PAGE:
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Re: request

From:Thomas R. Wier <trwier@...>
Date:Monday, December 16, 2002, 19:18
Quoting John Cowan <jcowan@...>:

> Nik Taylor scripsit: > > > A friend of mine's sister is working on a paper for a class in Romance > > Linguistics. She needs to find examples in French, Portuguese, English, > > and American Sign Language where words can be omitted without changing > > the meaning of the sentence, like pro-drop in Portuguese. If you could > > reply by private e-mail with examples, that would be great. Thanks! > > This can't really be answered without knowing what is meant by "meaning". > Using a subject pronoun in pro-drop languages (which should really be > called "normal languages" and a name applied to those anomalies which are > not pro-drop, but never mind...)
Indeed. My Georgian professor, Howie Aronson, always likes to say that if Chomsky had been a Georgian, all we'd hear about is "pro-add" languages.
> creates emphasis on the subject, more > or less like overstress (*I* am hungry) or clefting (It's me who is hungry) > in English. I can't imagine a sentence in which a word could be omitted > without changing meaning at least to some degree.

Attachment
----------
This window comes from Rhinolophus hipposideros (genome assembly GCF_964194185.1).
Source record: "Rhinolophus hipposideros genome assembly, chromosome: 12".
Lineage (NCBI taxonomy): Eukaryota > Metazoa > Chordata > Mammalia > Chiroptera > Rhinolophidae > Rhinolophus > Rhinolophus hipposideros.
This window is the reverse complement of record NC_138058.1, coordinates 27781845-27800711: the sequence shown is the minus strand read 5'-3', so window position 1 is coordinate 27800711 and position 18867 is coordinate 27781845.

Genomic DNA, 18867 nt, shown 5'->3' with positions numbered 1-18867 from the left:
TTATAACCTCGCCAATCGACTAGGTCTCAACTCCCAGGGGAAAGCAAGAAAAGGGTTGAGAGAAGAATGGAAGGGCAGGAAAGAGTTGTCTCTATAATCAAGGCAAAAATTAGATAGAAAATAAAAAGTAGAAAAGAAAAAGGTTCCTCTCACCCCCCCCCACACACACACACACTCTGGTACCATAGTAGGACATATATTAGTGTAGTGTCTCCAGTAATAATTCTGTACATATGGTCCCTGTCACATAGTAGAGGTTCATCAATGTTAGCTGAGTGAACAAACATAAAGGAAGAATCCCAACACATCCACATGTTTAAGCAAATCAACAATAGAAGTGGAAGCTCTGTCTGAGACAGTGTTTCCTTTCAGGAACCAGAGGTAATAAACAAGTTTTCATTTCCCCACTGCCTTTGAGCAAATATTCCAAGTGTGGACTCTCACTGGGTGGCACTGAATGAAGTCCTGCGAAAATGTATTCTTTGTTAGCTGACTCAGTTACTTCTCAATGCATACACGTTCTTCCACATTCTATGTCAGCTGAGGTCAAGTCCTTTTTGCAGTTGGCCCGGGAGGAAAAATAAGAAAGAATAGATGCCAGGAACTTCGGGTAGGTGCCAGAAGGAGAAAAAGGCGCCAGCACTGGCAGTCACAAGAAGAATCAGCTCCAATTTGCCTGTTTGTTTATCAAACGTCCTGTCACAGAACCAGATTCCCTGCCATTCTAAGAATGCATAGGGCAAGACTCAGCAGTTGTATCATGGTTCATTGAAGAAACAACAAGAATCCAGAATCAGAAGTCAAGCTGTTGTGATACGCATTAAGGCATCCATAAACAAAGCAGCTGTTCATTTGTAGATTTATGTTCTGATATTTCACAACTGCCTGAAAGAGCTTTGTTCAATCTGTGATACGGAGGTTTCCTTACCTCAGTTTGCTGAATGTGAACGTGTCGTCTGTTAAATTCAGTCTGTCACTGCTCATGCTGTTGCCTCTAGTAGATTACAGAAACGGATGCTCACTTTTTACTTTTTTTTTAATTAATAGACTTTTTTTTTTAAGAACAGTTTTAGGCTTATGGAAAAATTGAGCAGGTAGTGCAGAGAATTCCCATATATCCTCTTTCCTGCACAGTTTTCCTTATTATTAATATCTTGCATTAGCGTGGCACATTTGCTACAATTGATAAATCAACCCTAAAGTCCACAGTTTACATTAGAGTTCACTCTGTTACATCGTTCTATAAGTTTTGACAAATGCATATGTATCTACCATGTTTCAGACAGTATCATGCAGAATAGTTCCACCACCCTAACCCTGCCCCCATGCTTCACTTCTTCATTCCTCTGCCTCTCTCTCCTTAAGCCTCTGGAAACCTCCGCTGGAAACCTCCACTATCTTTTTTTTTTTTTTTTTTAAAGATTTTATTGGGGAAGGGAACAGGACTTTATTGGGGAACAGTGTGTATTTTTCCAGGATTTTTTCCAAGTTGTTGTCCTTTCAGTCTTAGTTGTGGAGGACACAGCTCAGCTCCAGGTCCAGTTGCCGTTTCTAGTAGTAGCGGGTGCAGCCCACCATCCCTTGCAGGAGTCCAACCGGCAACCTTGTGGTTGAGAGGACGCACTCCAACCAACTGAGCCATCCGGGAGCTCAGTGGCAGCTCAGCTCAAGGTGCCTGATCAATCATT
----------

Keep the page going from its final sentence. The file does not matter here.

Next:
I think there's a distinction to be made between the literal rendering of a sentence with or without pronoun in such languages (in which the "meaning" would be identical) and the illocutionary force which each is meant to carry. In formal semantics, "meaning" describes the former condition of identity, not the latter sense of pragmatics. ========================================================================= Thomas Wier "I find it useful to meet my subjects personally, Dept. of Linguistics because our secret police don't get it right University of Chicago half the time." -- octogenarian Sheikh Zayed of 1010 E. 59th Street Abu Dhabi, to a French reporter. Chicago, IL 60637


Jake X <starvingpoet@...>